CLEMSON, SC – Bill Wilhelm, Clemson’s legendary baseball coach from 1958-93, passed away Friday morning at Oconee Memorial Hospital in Seneca, SC at the age of 81. In his 36 years as Clemson’s head coach he posted a record of 1161-536-10, and the 1161 victories are the most in school history in any sport, and still rank in the top 20 in the history of Division I college baseball. In 36 years guiding the Clemson program he never had a losing season.
Wilhelm led the Tigers to the College World Series six times (1958-59-76-77-80-91) and coached Clemson to 11 ACC Championships, 16 top 25 seasons, 17 NCAA Tournament appearances and 19 ACC regular season titles (including ties). Between 1973-82 Clemson won either the ACC regular season title or the ACC tournament every season. Wilhelm coached 20 All-Americans, 27 players who went on to play Major League Baseball, 88 first-team All-ACC selections and 100 of his former players signed professional baseball contracts. Among his former players is Jimmy Key, a four-time Major League All-Star who played on World Series Championship teams with the Toronto Blue Jays and the New York Yankees.
The native of China Grove, NC led the Tigers to the College Worlds Series in each of his first two years with the program, 1958 and 1959. His 1958 team might have been his favorite as the Tigers won the ACC Championship and made a miracle comeback to win the NCAA District III Playoffs in Gastonia, NC by defeating Florida twice on the same day by scores of 15-14 and 3-1.
When Wilhelm retired he left a strong program. He took the Tigers to the NCAA Tournament each of his last seven years as head coach and the team averaged 51 wins per year over that time. His 1991 team still holds the Clemson record for wins with 60 and the team’s 60-10 mark was the best winning percentage (.857) in the nation that year. That team had an average winning margin of 5.5 runs per game, still a school record. His final team, the 1993 squad, won the ACC Championship, beat 13 top 25 teams, and reached the NCAA Tournament.
“When I think of Clemson University I think of him,” said Clemson Head Baseball Coach Jack Leggett, who succeeded Wilhelm in 1994 and has taken the program to the College World Series six times. “He was what Clemson is all about. He was tough, he was honest, he was competitive and he took pride in everything he did.
“I will always have great respect for Bill Wilhelm. He set such a strong foundation for this baseball program. He set that foundation certainly in what he accomplished on the field, but he also set that foundation in the way he ran the program. He did things the right way and he was a great example to me when I was his assistant for two years before taking over as head coach.
“Since he retired he was nothing but supportive. We had great meetings about baseball. Those meetings and his wisdom were very valuable. But, at the same time, he never interfered. He let us run the program.
“My prayers go out to his wife Sarah Jane and his two sons, Randall and Michael. The entire family has meant so much to the Clemson baseball program.”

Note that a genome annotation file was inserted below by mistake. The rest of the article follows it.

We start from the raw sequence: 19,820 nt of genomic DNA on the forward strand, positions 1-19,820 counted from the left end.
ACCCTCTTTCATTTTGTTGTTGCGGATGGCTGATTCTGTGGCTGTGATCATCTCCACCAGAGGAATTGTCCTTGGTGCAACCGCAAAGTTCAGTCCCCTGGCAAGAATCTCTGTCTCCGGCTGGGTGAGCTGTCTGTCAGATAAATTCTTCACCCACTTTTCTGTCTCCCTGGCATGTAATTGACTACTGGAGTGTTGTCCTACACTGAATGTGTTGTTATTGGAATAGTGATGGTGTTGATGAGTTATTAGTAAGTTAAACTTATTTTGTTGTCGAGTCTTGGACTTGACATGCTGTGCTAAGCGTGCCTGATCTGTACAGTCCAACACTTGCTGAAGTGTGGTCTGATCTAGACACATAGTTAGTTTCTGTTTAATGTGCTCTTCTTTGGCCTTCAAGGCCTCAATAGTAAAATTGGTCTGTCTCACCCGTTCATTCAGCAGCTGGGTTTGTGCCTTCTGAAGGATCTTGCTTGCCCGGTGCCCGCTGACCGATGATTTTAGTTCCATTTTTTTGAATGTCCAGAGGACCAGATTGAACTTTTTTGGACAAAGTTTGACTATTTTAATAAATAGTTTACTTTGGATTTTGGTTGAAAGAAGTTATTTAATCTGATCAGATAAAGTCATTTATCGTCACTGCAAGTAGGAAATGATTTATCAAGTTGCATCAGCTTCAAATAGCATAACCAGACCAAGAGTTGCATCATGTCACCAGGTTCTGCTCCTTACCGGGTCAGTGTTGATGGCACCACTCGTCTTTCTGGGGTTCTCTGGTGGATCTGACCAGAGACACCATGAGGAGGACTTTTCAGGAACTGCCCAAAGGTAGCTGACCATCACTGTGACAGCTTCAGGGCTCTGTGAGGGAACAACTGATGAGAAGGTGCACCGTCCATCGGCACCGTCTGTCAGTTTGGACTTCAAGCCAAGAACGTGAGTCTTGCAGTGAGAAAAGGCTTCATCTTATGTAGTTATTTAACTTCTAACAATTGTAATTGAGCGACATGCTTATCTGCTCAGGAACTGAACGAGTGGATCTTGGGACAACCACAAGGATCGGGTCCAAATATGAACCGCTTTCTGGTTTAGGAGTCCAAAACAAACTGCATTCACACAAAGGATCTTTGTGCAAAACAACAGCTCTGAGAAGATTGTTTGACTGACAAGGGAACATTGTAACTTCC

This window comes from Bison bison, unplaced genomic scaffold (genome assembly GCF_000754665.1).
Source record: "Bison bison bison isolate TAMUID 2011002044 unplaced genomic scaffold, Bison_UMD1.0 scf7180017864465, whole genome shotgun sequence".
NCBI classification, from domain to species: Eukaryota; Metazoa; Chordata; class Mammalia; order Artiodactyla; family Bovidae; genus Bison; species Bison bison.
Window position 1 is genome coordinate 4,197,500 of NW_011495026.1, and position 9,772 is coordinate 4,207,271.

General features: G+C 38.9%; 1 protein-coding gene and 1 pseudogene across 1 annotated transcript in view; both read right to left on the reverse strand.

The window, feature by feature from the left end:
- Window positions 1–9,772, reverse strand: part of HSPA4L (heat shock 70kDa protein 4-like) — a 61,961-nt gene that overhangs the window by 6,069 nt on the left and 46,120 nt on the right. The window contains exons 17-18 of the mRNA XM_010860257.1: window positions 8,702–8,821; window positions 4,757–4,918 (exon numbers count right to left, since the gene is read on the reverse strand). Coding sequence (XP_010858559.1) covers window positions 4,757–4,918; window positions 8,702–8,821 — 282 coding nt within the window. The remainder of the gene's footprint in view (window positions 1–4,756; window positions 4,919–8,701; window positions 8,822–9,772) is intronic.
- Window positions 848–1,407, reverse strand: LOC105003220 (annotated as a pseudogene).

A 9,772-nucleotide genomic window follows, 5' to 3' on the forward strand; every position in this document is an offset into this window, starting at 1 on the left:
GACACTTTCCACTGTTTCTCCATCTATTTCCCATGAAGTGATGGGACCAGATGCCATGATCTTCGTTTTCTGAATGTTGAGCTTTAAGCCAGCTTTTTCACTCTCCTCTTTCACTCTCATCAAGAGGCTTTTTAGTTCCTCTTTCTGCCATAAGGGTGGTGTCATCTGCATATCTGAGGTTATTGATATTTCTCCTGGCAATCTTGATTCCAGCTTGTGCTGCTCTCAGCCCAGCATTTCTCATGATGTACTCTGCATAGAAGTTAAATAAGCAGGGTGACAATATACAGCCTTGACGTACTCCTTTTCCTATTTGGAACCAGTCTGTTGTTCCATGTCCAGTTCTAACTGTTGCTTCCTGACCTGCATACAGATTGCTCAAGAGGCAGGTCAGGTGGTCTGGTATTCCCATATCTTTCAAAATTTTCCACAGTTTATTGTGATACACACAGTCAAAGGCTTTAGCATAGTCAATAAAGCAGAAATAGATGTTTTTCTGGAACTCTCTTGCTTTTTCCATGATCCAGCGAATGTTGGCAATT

“Coming from another part of the country–I had always heard of Coach Bill Wilhelm,” said Clemson Athletic Director Terry Don Phillips. “He will be sorely missed, not only by the Clemson Family, but most assuredly by many people from coast to coast, because his legacy extends far beyond Clemson. He made this a national program. I count it as a tremendous privilege to have known Coach Wilhelm.
“Coach Wilhelm’s passing is a tremendous loss for the Clemson Family,” said Billy McMillon, current manager of the Greenville Drive, who played on Wilhelm’s last three teams at Clemson (1991-93). “Coach had an enormous impact on the lives of countless baseball players and Clemson fans for decades. He taught me more than just the game of baseball. I learned about dealing with people fairly, how to hard work and the importance of discipline. I can honestly say that the lessons I learned from Coach Wilhelm have shaped my life on and off the baseball field. He has meant so much to me and I will miss him greatly.”
“The two most important things in my life were my marriage and coming to Clemson,” said Rusty Adkins, who was a three-time All-American from 1965-67 and set a national record during the time with a 41-game hitting streak. “He brought me to Clemson and I had not even seen the school before I accepted a scholarship. I was close to him my entire career and it continued for 40 years. I loved the man.”
“Bill Wilhelm had a huge impact on my life,” said Neil Simons, starting centerfield on two of Wilhelm’s College World Series teams who is still the only four time first-team All-ACC player in Clemson history. “I learned so much about baseball, but about life in general. He is an institution who will be missed by his former players.
“He was the most brutally honest person I have known. In 1980 we were playing Virginia at Clemson and I hit a home run off of Ricky Horton, a left handed pitcher who went on to play in the Major Leagues. The ball curled about the foul pole and the ump called it a home run. After I crossed home plate I looked up and saw Coach Wilhelm at the plate arguing with the umpire that it was a foul ball.
“I couldn’t believe he was arguing against a home run by one of his own players in his ball park. He told me in the dugout that he didn’t want Clemson to get a reputation that we were a bunch of “homers” and that Clemson would be a place where you would be treated fairly.” The umpire did not change his call.
Wilhelm is survived by his wife of over 50 years, Sarah and his sons, Michael and Randall.
(Courtesy Clemson Sports Information)